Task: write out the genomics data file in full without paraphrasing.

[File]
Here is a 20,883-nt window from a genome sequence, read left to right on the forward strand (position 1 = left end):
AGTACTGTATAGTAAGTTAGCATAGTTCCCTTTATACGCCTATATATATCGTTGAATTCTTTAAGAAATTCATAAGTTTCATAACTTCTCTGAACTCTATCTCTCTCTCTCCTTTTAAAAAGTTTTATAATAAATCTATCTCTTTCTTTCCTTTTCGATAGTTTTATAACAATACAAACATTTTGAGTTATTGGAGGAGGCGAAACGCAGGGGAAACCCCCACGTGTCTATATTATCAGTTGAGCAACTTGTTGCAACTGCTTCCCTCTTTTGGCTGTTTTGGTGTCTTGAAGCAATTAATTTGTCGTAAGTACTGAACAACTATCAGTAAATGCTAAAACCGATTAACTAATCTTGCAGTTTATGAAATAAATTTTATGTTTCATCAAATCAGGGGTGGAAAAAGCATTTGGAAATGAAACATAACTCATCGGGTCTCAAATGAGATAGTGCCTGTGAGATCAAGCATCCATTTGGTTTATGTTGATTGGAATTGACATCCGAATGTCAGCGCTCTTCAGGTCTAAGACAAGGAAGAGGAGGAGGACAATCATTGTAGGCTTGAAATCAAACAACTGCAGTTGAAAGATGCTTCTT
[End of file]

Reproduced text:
Here is a 20,883-nt window from a genome sequence, read left to right on the forward strand (position 1 = left end):
AGTACTGTATAGTAAGTTAGCATAGTTCCCTTTATACGCCTATATATATCGTTGAATTCTTTAAGAAATTCATAAGTTTCATAACTTCTCTGAACTCTATCTCTCTCTCTCCTTTTAAAAAGTTTTATAATAAATCTATCTCTTTCTTTCCTTTTCGATAGTTTTATAACAATACAAACATTTTGAGTTATTGGAGGAGGCGAAACGCAGGGGAAACCCCCACGTGTCTATATTATCAGTTGAGCAACTTGTTGCAACTGCTTCCCTCTTTTGGCTGTTTTGGTGTCTTGAAGCAATTAATTTGTCGTAAGTACTGAACAACTATCAGTAAATGCTAAAACCGATTAACTAATCTTGCAGTTTATGAAATAAATTTTATGTTTCATCAAATCAGGGGTGGAAAAAGCATTTGGAAATGAAACATAACTCATCGGGTCTCAAATGAGATAGTGCCTGTGAGATCAAGCATCCATTTGGTTTATGTTGATTGGAATTGACATCCGAATGTCAGCGCTCTTCAGGTCTAAGACAAGGAAGAGGAGGAGGACAATCATTGTAGGCTTGAAATCAAACAACTGCAGTTGAAAGATGCTTCTT